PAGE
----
Getting a load of the unboxing phenomenon

With the summer retail season already in full swing, retailers around the country will, no doubt, be packing in the preparation to take their purchasing power up a notch. However, while good products and a great customer service will, of course, be top priority, the choice of packaging, particularly amid the rising popularity of unboxing videos online, could add that all-important ‘wow’ factor for those looking to stand out. Here, Andrew Smedley, Divisional Manager at Antalis Packaging, explores how e-commerce companies can create packaging which ‘wows

High street retailers have, for decades, fought tooth and nail to provide the ultimate in-store shopping experience for customers. However, times are changing. As a greater number of sales continue to shift online, retailers are now turning their attention to the online experience where the channel may differ but the goal remains the same – to create a memorable shopping experience that brings customers back time and time again.

And not to be overlooked, packaging is coming to play an instrumental role in this. After all, in the absence of a brick and mortar physical shop, it is often the first point of tangible contact for the online customer – get it right it can a brand experience at home, get it wrong and it can leave tarnish your brand completely.

Unboxing uncovered

To understand the importance of packaging, we need only look at the recent explosion of unboxing videos online, which are estimated to receive 10 billion views per month. The result is a powerful tool in every retailer’s marketing armoury – and one which is only going to get bigger.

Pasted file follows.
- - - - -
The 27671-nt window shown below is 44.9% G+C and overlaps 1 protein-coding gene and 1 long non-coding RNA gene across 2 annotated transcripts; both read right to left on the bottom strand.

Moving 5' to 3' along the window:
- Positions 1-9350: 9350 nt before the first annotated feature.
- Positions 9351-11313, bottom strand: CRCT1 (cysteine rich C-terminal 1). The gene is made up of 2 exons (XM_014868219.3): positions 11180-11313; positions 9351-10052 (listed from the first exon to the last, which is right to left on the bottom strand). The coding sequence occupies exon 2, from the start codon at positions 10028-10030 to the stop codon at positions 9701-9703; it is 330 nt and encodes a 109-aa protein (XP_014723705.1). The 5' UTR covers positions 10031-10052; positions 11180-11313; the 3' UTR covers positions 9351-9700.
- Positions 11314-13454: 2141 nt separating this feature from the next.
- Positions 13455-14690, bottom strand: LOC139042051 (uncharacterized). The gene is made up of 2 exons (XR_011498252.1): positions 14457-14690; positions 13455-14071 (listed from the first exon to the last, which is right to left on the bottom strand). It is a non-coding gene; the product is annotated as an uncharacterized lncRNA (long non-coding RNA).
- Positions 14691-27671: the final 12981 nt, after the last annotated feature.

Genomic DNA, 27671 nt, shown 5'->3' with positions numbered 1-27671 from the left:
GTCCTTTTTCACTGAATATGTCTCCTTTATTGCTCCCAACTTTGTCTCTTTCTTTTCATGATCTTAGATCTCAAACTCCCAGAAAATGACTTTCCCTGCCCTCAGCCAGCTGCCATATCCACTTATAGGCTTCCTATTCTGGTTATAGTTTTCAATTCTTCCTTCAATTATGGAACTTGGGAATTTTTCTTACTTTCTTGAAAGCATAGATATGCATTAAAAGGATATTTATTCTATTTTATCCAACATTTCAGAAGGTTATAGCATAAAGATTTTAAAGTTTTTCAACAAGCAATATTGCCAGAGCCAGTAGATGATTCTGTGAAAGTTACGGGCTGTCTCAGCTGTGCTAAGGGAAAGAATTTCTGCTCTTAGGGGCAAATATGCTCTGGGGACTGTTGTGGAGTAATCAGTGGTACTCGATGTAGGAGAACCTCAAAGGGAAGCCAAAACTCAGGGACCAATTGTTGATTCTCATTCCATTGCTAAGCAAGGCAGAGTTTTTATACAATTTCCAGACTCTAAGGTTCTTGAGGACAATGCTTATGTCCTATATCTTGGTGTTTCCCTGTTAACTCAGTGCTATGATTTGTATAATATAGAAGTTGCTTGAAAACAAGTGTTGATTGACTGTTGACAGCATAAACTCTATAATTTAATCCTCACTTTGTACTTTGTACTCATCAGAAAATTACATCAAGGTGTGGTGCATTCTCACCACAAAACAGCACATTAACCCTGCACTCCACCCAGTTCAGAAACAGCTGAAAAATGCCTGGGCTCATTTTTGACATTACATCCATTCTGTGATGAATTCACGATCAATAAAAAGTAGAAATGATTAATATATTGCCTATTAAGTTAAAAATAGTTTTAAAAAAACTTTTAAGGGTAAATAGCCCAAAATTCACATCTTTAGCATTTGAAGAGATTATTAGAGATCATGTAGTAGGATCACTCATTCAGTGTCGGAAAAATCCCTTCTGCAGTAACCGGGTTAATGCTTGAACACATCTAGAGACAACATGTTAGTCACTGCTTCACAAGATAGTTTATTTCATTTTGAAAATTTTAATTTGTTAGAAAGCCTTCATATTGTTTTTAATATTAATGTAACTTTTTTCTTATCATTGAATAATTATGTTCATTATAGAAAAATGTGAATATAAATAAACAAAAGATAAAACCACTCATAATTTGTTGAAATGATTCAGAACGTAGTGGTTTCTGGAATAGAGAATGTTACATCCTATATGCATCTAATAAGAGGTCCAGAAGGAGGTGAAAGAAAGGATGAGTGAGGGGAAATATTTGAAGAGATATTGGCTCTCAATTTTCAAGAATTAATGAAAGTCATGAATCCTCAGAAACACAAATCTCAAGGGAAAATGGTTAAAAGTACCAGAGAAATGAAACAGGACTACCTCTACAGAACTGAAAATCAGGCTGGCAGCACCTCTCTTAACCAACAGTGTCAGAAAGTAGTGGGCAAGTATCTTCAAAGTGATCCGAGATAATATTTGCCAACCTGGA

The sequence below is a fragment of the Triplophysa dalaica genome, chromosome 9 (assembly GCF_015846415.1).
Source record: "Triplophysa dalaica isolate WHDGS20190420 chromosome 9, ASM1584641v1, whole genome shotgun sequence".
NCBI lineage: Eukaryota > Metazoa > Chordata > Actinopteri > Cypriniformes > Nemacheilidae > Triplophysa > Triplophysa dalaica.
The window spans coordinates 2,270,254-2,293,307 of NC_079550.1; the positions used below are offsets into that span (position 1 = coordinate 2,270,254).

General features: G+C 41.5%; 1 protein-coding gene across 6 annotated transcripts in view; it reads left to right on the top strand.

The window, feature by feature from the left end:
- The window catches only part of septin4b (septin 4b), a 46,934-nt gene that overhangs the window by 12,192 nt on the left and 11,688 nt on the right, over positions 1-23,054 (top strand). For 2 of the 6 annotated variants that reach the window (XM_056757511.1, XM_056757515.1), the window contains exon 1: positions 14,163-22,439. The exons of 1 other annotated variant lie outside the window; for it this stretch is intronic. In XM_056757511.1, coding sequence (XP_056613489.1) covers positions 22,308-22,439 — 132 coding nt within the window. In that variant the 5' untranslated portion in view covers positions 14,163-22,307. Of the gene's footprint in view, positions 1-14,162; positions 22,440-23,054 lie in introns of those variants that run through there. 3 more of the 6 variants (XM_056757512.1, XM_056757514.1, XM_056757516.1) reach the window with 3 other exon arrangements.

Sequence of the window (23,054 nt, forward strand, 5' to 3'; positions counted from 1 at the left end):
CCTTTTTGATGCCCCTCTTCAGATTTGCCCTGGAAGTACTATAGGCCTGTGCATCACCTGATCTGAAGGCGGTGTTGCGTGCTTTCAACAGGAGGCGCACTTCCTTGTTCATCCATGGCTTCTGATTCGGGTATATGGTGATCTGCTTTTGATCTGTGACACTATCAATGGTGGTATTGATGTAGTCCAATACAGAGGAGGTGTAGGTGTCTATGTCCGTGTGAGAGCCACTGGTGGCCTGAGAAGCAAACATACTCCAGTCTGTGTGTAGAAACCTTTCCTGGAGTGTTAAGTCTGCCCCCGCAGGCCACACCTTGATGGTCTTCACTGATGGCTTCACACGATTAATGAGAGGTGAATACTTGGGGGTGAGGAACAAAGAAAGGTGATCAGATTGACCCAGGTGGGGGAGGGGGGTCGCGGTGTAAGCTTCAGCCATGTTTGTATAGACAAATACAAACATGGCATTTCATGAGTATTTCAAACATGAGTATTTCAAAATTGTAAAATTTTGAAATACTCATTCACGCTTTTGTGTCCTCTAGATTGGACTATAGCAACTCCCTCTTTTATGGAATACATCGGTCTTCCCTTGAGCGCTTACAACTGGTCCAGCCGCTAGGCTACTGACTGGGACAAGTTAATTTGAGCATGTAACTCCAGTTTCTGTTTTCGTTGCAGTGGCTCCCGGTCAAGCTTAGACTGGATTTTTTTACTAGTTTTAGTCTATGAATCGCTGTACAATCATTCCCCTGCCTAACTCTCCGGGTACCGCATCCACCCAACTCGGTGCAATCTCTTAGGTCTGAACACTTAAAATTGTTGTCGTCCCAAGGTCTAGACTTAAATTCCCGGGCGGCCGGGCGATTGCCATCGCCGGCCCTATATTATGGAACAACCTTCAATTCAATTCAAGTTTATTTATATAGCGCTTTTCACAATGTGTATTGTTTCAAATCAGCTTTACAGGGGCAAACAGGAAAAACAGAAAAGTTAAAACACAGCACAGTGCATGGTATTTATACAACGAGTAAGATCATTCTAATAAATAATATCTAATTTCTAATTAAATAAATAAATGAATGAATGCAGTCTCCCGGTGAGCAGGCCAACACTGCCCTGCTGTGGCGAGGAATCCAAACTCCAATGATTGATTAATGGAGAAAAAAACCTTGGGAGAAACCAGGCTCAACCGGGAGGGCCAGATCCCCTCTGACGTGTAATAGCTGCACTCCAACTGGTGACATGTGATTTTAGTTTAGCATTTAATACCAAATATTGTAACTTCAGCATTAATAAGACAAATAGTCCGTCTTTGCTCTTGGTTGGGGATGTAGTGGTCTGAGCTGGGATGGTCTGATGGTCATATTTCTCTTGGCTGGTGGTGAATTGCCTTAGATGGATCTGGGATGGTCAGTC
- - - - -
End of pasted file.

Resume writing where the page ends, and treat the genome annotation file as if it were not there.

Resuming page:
A recent study by consumer trends analyst Future Foundation, revealed that 22 per cent of British adults said they had watched a video of a product being opened or displayed out of its packaging online.

What began with children on YouTube filming themselves taking toys out of their packaging, has now turned into a multi-billion pound business – with high-end retailers such as Chanel and Hermes piggybacking on the unboxing phenomenon to raise brand awareness and loyalty.

In terms of best practice, a good example is Birchbox, an online subscription service offering samples of cosmetics and beauty products which are packaged differently every single month – from the layout and packaging material through to the internal décor, each month is given a completely new theme brought to life by packaging. Cue an excited and engaged audience waiting to see their next unboxing fix – so much so that there are almost a quarter of a million YouTube unboxingvideos dedicated to Birchbox alone.

Clearly then, with the right choice of packaging, a retailer can not only look to enhance their brand experience but even become an overnight internet sensation, creating a huge customer reach that traditional forms of marketing could only hope to replicate.

Back to basics  

In terms of choosing the right packaging, it is, of course, important that retailers get the basics right. First and foremost they must ensure their packaging is easy to open, use, dispose or return as consumers are now just one click away from sharing a poor packaging experience online.

Next up, creating the ultimate unboxing experience to ‘wow’ your customer starts with the box itself, which represents the biggest marketing opportunity. Firms should consider digital print on their packaging, particularly when using corrugated boxes, which allows full colour designs, marketing messages or seasonal promotions.